MANILA (PHILIPPINE DAILY INQUIRER/ASIA NEWS NETWORK) - President Duterte has a standard response to critics who point out that despite the government's deferential stance toward China, it has virtually taken over several reefs and islets within the Philippines' exclusive economic zone, blithely putting up massive military bases, and even surface-to-air missile systems (SAMS) on three Philippine reefs - Kagitingan (Fiery Cross), Zamora (Subi) and Panganiban (Mischief).
But those islands and reefs have been there all this time, Mr Duterte would protest.
Why blame him for China's transgressions in unprotected territory when past administrations had failed to do something to protect them, he would add.
He may have a point.
Territorial dispute with our Asian neighbours over the Spratly and the Kalayaan islands has vexed past administrations as far back as the '60s, but nothing much had been done to fortify our claim and protect our stakes.
At least not until the Aquino administration filed a case before the Permanent Court of Arbitration in The Hague questioning China's conflicting claim in the West Philippine Sea.
On July 12, 2016, the UN-backed tribunal ruled that China's claim was invalid.
But other than this appeal, the country has lagged behind its neighbours in establishing a strong military presence in the heavily contested waterway that would have discouraged interlopers.
According to the Washington-based Asia Maritime Transparency Initiative, Vietnam has the most number of outposts in the Spratlys, with at least 49 spread across 27 islands, while Malaysia occupies five islands. Taiwan has one island, and the Philippines, nine.
But the Philippine-held islands are in a sorry state.
Pagasa's 1.3-kilometer airstrip has become risky for landing big military planes due to its short runway.
The runway also becomes too soft for planes to land on whenever it rains, such that pilots have to wait for it to dry for at least three days before they can use it again.
Meanwhile, our outpost in the Spratlys has single-story buildings, storage tanks, solar panels and facilities in need of long overdue major improvements.
At Ayungin (Second Thomas) Shoal, the rusting World War II hospital ship, the BRP Sierra Madre, serves to mark the country's boundary in the Spratlys.
In contrast, most of Vietnam's outposts in the Spratlys have gun emplacements, dish antennas, turbines, artillery, piers, light posts, bunkers and solar panels.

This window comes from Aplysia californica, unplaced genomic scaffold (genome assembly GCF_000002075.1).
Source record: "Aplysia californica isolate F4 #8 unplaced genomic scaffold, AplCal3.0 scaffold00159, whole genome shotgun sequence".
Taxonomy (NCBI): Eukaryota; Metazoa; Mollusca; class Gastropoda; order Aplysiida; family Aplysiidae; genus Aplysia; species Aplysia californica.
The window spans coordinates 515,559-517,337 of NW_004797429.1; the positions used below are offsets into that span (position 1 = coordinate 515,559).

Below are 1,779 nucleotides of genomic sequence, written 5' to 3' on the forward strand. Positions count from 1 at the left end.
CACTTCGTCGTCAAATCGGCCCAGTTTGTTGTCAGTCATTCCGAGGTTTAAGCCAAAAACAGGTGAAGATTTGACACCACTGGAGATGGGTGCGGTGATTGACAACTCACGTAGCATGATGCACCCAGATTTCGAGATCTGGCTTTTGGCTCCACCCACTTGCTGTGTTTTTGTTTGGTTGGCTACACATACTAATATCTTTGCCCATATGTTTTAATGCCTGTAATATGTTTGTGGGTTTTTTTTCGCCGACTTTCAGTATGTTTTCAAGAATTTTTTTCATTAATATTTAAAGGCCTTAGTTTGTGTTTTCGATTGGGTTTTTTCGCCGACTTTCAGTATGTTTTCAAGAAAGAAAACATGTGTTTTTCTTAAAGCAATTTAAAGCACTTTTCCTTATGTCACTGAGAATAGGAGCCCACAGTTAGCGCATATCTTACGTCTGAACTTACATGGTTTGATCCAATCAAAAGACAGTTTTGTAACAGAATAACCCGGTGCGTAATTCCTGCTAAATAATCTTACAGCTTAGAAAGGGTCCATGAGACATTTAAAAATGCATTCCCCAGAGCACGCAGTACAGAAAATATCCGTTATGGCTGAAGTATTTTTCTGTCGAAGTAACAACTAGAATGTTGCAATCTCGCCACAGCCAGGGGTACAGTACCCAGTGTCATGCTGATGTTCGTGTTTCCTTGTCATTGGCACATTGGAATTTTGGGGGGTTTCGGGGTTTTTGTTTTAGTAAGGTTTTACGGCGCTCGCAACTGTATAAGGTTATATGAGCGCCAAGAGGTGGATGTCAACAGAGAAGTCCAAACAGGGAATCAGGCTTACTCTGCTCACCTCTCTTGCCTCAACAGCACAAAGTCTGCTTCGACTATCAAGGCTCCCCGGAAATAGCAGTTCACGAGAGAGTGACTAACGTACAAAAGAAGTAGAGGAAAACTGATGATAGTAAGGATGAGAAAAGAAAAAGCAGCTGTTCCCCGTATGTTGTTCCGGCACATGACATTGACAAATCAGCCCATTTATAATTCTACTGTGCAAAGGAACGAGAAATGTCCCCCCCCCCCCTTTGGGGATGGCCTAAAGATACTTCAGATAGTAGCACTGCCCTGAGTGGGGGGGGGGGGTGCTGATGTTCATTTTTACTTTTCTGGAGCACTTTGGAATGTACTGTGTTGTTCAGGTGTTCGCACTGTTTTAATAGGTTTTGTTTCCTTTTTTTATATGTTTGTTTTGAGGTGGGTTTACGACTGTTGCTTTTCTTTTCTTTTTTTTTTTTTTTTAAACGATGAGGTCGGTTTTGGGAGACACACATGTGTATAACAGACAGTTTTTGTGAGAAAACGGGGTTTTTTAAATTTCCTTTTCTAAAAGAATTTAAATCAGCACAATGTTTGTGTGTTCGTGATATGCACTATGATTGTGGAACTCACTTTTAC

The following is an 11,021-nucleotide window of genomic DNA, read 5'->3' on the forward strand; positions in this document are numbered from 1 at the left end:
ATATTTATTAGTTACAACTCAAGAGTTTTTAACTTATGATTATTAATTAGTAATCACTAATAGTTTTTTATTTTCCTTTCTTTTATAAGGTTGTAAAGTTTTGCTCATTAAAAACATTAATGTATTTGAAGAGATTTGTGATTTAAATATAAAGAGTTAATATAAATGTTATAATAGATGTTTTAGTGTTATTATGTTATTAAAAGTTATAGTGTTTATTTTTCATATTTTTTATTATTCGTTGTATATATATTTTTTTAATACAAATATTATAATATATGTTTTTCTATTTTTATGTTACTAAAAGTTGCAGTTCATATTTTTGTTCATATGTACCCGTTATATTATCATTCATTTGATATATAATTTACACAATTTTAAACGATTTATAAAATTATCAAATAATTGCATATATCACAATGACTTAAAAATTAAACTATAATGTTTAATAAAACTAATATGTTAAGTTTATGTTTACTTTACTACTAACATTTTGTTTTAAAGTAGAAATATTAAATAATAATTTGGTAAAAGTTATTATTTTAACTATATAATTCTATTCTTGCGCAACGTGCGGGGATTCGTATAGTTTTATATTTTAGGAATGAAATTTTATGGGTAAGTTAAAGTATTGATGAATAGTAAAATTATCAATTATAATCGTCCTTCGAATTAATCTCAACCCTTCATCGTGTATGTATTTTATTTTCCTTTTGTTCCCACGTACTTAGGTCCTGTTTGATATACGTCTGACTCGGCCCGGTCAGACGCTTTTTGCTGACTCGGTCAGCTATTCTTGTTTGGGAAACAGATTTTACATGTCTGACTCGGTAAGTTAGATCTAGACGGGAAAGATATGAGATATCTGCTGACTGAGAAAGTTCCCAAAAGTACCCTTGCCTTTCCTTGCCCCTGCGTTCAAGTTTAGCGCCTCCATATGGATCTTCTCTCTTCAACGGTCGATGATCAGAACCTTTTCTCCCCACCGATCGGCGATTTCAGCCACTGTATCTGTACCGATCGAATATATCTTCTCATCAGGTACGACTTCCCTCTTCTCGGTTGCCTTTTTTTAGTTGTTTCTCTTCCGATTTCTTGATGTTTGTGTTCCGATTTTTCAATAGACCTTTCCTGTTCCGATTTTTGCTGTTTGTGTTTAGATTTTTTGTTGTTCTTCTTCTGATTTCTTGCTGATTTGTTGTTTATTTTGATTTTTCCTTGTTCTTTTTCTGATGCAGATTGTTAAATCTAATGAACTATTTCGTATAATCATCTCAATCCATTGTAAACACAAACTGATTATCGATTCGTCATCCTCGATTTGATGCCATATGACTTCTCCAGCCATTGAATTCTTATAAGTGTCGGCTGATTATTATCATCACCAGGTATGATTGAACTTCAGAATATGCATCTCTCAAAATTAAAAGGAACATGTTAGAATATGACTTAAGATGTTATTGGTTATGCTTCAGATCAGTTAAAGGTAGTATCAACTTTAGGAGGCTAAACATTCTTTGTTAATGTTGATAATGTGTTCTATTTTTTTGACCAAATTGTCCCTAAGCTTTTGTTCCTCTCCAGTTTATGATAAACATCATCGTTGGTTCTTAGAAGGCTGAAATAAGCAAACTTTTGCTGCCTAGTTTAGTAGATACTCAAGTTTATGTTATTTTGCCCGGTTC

Malaysia has built a luxury diving resort next to a naval base on one of its claimed islands.
Taiwan's Itu Aba has gun emplacements, a concrete runway and solar panels.
Securing our islands, it seems, is not a priority of this administration.
Foreign Secretary Alan Peter Cayetano told Filipino reporters in Hong Kong last month: "We'd rather spend our money on education or health … what good is it to have the best military if your people are starving, if your people don't have jobs … So our priority really is building our economy and keeping our people safe."
Cayetano may have overlooked reports that Filipino fishermen were being harassed by the Chinese Coast Guard at Bajo de Masinloc, with the vessels closing in on them and cutting loose the anchor of their boats.
Intimidated, local fishermen have chosen to fish closer to shore even if that means a leaner catch.
The foreign secretary might have forgotten as well how valuable the West Philippine Sea is, being crisscrossed by vital sea-lanes through which US$5 trillion (S$ trillion) in global trade passes annually.
Meanwhile islets, reefs and atolls in the Spratly archipelago are believed to be sitting atop vast energy reserves.
With Chinese vessels closely watching and patrolling the area, are these resources now off-limits to Filipinos?
Speaking of security, Cayetano also seems oblivious to the fact that having SAMS would allow China to throw an air defence network over the islands and a sizeable swath of the West Philippine Sea.
Having a sophisticated military base in the area also gives China a vantage point from which to monitor its neighbours and improve its intelligence gathering.
But not to worry, President Duterte has repeatedly assured doubters that China is our friend and has promised to protect us.
Presidential spokesperson Harry Roque has his own reassuring words: "… the missiles are not directed at us."
Such naïveté and defeatist attitude over China's bullying tactics do not sit well with the President's critics who describe as "a wasted opportunity" his lack of resolve to press our claim when the favourable arbitral ruling came out.
He has blamed past presidents for doing nothing in the face of China's aggressive military buildup.
From all indications, history is bound to judge him as harshly.
The Philippine Daily Inquirer is a member of The Straits Times media partner Asia News Network, an alliance of 23 news media.